It is a well-known fact that Europeans are generally more concerned about privacy than some other countries. Indeed, we’ve had a history of major privacy breaches that had such catastrophic consequences that it is now part of our culture that personal data should be treated as highly sensitive — something the U.S. is now catching up to in the wake of the Facebook/Cambridge Analytica scandal. The culmination of this is the new EU-wide privacy regulation, the GDPR, which will come into effect on May 25, 2018, and was a hot topic during the recent Zuckerberg testimony.

One key article is the right to personal data portability. In a nutshell, it states that users of a service can request their personal data to be transferred to another provider, without hindrance (read: in the format the other provider requests). This means that if you are no longer happy using a social network, you can switch to another one and have all of your personal data (profile, pictures, messages, posts, likes…) sent to the new provider. It’s the same idea as being able to keep your phone number when you change carrier, but applied to all of your personal data.

Although the definition of what constitutes your personal profile is still being debated (is it just the data you uploaded, or all the data that was derived from it? Does it include metadata?), it is safe to say that a big part of your online identity will soon be transferable across multiple providers.

As a user, I would decide who gets access to what and for what.

As these data transfer requests become more and more common, companies will necessarily want to minimize the effort it takes to comply. The only logical thing to do to avoid having to convert data into each provider’s format is to eventually agree on standardized formats for personal data and APIs used to access them. Our messages, social networks, location data, images, purchase history, music listening history and everything else will become standardized, just like our email or calendars have been for decades.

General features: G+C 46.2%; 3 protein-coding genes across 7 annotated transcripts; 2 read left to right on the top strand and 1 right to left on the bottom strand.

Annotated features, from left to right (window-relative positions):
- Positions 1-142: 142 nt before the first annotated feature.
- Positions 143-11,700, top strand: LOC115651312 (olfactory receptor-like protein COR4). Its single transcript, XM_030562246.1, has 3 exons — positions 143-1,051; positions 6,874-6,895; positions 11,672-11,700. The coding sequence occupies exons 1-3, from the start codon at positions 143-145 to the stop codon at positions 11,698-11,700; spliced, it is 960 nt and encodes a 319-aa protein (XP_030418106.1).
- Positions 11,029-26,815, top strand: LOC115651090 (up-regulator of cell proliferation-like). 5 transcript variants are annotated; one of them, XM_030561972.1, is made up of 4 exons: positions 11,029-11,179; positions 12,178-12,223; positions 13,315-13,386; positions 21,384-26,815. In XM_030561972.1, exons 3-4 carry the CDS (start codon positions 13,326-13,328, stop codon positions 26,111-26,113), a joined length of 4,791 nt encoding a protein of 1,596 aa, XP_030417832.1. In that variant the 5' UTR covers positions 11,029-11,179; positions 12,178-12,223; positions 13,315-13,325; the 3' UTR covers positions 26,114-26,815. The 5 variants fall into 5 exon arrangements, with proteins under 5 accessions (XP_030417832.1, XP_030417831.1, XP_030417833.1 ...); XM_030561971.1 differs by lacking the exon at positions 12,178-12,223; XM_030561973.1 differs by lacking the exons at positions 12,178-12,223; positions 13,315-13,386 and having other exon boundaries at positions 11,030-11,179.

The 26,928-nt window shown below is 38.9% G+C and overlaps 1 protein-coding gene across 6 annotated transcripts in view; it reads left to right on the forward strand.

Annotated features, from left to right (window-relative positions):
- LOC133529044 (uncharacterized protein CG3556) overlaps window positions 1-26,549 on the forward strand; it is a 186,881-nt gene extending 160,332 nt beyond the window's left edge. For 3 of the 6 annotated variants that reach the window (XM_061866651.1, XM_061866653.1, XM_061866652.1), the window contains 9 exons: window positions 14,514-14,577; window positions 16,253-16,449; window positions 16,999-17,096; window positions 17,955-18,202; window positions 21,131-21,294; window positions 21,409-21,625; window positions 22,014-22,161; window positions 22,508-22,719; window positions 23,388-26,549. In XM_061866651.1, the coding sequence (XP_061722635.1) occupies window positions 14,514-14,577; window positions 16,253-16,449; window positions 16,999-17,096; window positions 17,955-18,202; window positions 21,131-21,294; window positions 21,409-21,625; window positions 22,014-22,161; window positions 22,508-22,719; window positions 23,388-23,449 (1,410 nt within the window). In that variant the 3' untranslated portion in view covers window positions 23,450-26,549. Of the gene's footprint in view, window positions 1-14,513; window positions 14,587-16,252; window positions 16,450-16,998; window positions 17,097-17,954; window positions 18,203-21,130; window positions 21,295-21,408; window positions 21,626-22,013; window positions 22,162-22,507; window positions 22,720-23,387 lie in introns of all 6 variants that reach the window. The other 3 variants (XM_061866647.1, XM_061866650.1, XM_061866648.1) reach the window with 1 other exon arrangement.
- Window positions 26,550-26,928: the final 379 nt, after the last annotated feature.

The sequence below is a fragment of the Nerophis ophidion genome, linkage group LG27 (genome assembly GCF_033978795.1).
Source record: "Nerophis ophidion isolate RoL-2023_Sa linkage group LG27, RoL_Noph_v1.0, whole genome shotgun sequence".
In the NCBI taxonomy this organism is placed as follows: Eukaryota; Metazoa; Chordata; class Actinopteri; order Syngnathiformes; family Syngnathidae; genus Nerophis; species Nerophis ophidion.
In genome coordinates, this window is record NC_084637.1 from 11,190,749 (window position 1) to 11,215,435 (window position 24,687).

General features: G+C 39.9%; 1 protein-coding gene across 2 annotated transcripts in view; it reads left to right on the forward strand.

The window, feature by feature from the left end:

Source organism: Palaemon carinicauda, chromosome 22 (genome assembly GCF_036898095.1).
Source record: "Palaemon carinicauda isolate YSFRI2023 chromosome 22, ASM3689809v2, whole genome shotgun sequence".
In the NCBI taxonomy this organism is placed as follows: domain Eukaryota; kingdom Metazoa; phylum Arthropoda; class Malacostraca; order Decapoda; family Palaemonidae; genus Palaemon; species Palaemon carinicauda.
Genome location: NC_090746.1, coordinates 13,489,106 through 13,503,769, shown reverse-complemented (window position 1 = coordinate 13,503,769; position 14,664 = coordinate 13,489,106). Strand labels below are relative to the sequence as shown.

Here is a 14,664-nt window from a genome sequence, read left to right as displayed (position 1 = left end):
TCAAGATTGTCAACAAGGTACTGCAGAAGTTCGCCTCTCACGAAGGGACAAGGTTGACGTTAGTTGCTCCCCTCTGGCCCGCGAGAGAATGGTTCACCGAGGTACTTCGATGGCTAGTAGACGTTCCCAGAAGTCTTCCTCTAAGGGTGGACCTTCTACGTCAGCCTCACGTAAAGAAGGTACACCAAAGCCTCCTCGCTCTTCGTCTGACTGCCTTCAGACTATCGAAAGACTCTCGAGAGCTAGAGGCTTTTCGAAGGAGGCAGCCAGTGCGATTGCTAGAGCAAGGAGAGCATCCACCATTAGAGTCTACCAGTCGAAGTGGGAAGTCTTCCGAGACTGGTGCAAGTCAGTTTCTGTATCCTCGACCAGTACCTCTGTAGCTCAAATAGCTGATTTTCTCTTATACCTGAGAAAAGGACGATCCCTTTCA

Consumers will eventually realize that the profiles they spent time creating can be reused without effort elsewhere. They will start treating their profiles as a shared resource amongst all providers that need similar information. For example, if you uploaded your ID on a website to be verified, you would be able to reuse that already verified profile elsewhere, removing the need to resend your info and wait for confirmation (if you tried to get your account validated on a crypto exchange recently, you know what I am talking about!).

Having a single, transferable user profile would be very similar to what Facebook does with the Facebook Connect button, but with one huge difference: Facebook would have no say into which company can or cannot access the user profile, and what they can do with it. There would be no more personal data lock-in, and no more legal terms and condition shenanigans. As a user, I would decide who gets access to what and for what.

As this Universal Digital Profile (UDP) starts becoming mainstream, an entire new economy will emerge, from personal data clouds to personal identity aggregators or data monetization platforms. All those ideas that have been floating around for years but couldn’t be scaled due to a lack of interoperability will finally come to life.

This is a major deal for the internet, and for European citizens. It’s by far one of the most profound impacts of the GDPR on our digital lives and on our digital freedom of movement. Let’s just hope that it won’t be limited to Europeans, and that companies across the globe will adopt this idea so we can Make Internet Great Again!



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